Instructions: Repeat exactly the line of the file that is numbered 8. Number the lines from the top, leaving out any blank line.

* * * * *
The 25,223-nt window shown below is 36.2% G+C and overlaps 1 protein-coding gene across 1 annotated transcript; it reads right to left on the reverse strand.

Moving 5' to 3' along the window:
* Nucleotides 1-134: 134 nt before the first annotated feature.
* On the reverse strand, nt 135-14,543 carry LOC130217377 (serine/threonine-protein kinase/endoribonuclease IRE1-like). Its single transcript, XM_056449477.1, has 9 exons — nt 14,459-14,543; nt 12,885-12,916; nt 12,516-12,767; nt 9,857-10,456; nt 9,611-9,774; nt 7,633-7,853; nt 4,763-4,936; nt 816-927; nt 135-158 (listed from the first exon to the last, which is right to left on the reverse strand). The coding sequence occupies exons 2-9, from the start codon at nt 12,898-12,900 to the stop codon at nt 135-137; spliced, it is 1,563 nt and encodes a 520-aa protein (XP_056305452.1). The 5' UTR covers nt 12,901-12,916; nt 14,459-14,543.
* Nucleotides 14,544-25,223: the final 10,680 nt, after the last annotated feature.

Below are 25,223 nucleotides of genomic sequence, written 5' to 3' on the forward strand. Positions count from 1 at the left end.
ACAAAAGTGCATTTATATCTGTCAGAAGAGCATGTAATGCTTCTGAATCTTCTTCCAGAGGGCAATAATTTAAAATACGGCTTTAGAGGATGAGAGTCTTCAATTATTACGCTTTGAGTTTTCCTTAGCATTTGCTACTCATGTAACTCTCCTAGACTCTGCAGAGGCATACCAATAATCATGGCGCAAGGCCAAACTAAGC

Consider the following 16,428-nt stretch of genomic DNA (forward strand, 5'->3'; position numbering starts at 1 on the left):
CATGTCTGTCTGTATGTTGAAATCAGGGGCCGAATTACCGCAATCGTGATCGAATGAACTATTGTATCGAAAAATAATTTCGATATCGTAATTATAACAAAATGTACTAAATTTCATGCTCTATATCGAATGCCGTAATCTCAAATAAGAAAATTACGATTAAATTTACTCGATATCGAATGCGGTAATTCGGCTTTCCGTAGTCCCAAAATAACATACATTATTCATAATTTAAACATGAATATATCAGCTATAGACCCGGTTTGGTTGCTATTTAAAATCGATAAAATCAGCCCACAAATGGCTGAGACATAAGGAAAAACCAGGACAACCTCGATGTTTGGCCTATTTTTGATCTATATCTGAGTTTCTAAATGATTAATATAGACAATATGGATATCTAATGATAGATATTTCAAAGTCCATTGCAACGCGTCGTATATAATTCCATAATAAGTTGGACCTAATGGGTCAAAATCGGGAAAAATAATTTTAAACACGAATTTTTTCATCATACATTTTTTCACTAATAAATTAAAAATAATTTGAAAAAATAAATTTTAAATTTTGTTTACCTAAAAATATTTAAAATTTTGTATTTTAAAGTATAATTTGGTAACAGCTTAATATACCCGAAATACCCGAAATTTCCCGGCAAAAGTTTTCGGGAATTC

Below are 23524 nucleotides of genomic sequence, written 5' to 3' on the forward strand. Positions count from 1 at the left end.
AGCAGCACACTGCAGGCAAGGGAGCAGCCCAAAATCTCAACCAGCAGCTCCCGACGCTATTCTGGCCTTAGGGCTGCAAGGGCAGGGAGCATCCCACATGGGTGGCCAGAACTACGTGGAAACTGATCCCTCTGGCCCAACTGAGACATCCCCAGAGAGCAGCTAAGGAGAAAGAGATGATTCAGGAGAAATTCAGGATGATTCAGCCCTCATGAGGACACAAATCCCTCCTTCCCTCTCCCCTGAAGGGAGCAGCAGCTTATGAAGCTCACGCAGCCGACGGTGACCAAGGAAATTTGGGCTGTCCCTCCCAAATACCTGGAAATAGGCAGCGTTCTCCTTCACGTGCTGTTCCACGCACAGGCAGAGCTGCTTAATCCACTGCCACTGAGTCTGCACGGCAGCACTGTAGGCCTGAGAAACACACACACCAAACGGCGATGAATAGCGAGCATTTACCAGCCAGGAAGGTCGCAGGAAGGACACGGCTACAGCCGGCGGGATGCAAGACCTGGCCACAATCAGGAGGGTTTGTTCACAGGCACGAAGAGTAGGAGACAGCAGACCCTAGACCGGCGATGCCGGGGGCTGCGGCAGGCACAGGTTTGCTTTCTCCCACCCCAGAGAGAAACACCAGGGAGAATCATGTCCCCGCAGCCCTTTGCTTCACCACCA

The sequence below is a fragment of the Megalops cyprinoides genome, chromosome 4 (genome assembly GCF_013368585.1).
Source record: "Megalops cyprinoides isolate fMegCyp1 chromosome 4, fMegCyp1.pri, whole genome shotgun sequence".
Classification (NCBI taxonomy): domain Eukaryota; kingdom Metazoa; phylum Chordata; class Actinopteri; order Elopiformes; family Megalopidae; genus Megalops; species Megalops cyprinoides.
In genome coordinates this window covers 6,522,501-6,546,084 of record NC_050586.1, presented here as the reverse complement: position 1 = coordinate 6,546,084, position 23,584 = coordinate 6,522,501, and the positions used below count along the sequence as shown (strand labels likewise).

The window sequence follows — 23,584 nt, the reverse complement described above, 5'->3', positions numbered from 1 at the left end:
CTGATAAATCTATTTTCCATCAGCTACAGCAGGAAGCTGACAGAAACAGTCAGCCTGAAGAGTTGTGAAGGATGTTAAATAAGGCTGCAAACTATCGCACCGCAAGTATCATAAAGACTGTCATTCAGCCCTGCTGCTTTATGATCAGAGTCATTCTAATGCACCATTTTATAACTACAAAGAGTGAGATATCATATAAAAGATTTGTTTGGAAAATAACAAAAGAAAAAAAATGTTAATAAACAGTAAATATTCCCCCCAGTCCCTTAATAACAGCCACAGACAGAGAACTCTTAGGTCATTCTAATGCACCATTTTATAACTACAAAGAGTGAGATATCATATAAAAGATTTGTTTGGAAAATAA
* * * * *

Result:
Consider the following 16,428-nt stretch of genomic DNA (forward strand, 5'->3'; position numbering starts at 1 on the left):